The Court’s Ruling: The Court of Appeals affirmed. The court noted that the evidence showed that the employee had a history of unscheduled absences before receiving FMLA leave, and he had requested FMLA leave for only three of his sixteen unscheduled absences that formed the basis for his termination. Thus, the Court concluded, the employee failed to show that his termination was not justified based on excessive absences or that it was a pretext for FMLA interference.
Practical Impact: This case demonstrates that employees who take leave under the FMLA may be held to the same standards as other employees with respect to non-FMLA related absences. Where an employee is on intermittent FMLA leave, however, management should be careful to track which absences are related to the employee’s medical condition and which are not.
LinkedIn. A federal court in Pennsylvania recently held that an employer did not violate federal law when it took over a former executive’s LinkedIn account after it terminated her employment. In Eagle v. Morgan, the plaintiff, who co-founded a banking education company and served as its CEO, created a LinkedIn social networking account during her employment in order to promote the company’s services, foster her reputation as a businesswoman and build social and professional relationships. Several months following the purchase of the plaintiff’s company by another company, the plaintiff’s employment was terminated. After terminating the plaintiff, the employer changed her LinkedIn password so that she could not access her former LinkedIn account and changed her LinkedIn profile to display the name and photograph of the new CEO. The plaintiff sued, claiming that the employer improperly accessed and took over her LinkedIn account. Under the Computer Fraud and Abuse Act (the CFAA), a plaintiff may recover damages for losses related to the impairment or damage to a computer or computer system. Here, the Court found that the plaintiff’s CFAA claim failed because her alleged damages were not based on computer inoperability but rather on lost business opportunities resulting from her inability to access her LinkedIn account. Such damages, the court held, are not cognizable under the CFAA. In addition, the court held that the plaintiff could not maintain a claim under the Lanham Act, which imposes liability on a defendant whose actions create a likelihood of confusion with the goods or services of another. In this case, the court found that taking over the plaintiff’s LinkedIn profile created no such likelihood of confusion, as the employer did not attempt to pass off the new CEO as the plaintiff or suggest that the plaintiff remained affiliated with the employer. The court found that the employer’s actions “merely caused a diversion, not a likelihood of confusion.”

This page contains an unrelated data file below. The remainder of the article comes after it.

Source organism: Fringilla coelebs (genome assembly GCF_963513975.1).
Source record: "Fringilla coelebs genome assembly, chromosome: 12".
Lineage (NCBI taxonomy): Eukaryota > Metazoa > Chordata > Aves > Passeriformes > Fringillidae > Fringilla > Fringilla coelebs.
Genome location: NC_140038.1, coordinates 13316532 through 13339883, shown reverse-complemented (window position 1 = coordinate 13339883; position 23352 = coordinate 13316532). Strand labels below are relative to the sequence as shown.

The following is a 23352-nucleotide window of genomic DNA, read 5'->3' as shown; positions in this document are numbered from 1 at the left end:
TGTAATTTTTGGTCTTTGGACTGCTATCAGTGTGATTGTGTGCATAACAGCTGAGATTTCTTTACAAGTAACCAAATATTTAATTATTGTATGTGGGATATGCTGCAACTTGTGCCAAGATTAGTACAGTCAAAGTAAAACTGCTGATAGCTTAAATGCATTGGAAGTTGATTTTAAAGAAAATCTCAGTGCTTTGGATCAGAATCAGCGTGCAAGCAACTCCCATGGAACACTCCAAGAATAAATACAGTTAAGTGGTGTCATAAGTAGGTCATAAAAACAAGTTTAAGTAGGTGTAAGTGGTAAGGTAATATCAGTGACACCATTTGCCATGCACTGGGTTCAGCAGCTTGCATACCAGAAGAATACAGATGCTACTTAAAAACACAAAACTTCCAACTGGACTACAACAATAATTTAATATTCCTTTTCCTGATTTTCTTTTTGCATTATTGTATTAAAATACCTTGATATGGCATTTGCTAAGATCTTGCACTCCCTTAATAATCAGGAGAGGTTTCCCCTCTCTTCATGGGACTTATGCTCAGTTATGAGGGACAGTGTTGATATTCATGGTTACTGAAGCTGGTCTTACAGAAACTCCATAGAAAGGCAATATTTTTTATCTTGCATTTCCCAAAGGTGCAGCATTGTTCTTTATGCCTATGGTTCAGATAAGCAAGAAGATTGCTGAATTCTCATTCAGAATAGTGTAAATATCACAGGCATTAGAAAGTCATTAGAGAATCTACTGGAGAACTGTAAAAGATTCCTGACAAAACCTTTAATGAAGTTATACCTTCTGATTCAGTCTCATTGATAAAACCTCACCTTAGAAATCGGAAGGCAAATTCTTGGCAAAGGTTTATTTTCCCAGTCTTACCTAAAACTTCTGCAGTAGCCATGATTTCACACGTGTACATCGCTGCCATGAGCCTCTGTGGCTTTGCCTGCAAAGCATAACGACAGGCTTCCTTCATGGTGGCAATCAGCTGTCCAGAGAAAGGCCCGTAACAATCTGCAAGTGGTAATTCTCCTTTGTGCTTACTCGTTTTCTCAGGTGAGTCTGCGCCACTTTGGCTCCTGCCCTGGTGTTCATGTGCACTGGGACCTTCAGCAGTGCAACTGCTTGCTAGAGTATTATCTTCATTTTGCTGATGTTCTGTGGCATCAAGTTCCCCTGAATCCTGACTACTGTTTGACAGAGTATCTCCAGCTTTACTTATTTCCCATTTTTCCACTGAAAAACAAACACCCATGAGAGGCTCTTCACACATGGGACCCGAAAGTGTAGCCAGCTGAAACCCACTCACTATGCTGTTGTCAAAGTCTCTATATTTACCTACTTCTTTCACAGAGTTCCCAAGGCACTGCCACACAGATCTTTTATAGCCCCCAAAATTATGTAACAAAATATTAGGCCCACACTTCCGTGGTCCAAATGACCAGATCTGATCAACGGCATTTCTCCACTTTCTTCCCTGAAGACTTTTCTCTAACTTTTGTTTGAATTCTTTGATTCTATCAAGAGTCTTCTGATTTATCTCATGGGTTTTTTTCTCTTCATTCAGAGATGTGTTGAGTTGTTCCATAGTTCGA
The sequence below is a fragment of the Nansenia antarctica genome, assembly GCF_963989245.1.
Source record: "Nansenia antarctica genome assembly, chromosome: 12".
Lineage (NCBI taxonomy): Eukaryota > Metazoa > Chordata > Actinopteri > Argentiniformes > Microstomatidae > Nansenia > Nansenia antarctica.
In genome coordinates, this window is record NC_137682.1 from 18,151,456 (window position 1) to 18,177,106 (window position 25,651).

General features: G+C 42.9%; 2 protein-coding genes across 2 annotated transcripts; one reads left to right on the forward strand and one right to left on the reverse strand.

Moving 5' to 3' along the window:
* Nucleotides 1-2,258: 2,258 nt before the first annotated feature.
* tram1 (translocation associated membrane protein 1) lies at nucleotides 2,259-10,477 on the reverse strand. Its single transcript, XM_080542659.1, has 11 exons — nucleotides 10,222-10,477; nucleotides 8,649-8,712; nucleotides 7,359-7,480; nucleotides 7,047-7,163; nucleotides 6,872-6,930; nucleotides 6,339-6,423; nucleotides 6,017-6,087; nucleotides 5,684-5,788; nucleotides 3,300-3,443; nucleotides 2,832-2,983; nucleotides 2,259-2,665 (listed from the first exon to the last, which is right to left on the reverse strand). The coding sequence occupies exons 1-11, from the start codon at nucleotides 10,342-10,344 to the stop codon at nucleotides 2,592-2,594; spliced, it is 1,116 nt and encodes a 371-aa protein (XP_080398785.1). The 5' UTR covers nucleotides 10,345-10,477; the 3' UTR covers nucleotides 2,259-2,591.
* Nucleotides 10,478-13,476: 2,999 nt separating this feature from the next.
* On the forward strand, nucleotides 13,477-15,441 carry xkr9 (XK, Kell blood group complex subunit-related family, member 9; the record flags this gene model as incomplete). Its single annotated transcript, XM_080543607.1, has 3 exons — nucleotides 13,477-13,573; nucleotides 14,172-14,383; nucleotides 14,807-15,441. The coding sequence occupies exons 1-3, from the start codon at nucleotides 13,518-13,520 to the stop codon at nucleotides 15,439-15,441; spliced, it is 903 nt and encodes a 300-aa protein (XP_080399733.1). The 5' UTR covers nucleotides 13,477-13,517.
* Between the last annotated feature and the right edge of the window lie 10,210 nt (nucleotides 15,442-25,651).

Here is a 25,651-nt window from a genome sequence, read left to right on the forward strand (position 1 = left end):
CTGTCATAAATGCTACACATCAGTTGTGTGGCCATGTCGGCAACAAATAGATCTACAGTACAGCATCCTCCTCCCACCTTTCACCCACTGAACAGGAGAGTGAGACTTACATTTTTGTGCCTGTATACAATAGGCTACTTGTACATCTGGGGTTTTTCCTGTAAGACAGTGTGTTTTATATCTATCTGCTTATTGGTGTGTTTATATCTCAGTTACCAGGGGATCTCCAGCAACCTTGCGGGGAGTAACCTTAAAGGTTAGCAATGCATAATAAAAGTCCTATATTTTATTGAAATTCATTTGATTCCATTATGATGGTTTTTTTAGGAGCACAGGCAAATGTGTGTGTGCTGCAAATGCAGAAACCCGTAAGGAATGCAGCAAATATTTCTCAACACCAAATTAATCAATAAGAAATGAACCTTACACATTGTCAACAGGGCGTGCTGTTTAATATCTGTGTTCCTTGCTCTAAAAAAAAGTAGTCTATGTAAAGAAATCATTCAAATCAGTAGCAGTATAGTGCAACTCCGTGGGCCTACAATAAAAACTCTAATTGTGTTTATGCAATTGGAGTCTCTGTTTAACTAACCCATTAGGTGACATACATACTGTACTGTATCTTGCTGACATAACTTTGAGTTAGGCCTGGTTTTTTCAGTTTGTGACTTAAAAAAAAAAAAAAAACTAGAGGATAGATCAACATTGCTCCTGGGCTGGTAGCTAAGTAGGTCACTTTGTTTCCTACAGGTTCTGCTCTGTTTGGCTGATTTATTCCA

Sexual Harassment. As discussed in a Shawe Rosenthal Labor and Employment Report blog article earlier this month, a federal court in Colorado recently held that an employer’s failure to provide a Spanish speaking employee with a translation of the sexual harassment policy precluded summary judgment for the employer on the employee’s sexual harassment claim. In EEOC v. The Spud Seller, Inc., the EEOC brought suit on behalf of a group of Spanish speaking employees of a manufacturing plant who alleged they were exposed to a sexually hostile work environment. One employee alleged that her supervisor had harassed her by trying to kiss her against her will. The employer moved for summary judgment on this employee’s claim, presenting evidence that it adopted a policy designed to prevent and address sexual harassment, had played a Spanish language video to employees addressing workplace harassment, and had conduced periodic training regarding the policy. The employee saw the video and signed a statement acknowledging her receipt of the employee handbook containing the policy. The policy provided alternative avenues of complaint, such that an employee who did not feel comfortable complaining about the alleged harassment to her supervisor could complain to the office manager. Despite all this, the employee never complained. Accordingly, the employer argued, the company met all the elements necessary to establish an affirmative defense to the employee’s claim. The court rejected the employer’s argument and held that a jury must decide if the employer took reasonable care to prevent sexual harassment such that it should not be held liable. The court noted that while the video was presented in Spanish, it did not adequately or fully explain the sexual harassment policy. Moreover, there was no evidence that written translations of the sexual harassment policy contained in the handbook were supplied to Spanish speaking employees. Most significantly, the persons designated in the policy to receive complaints did not speak Spanish. Thus, a Spanish speaking employee would have to provide her own translator, and the only supervisory employee at the plant who interpreted for Spanish speaking employees was the alleged harasser.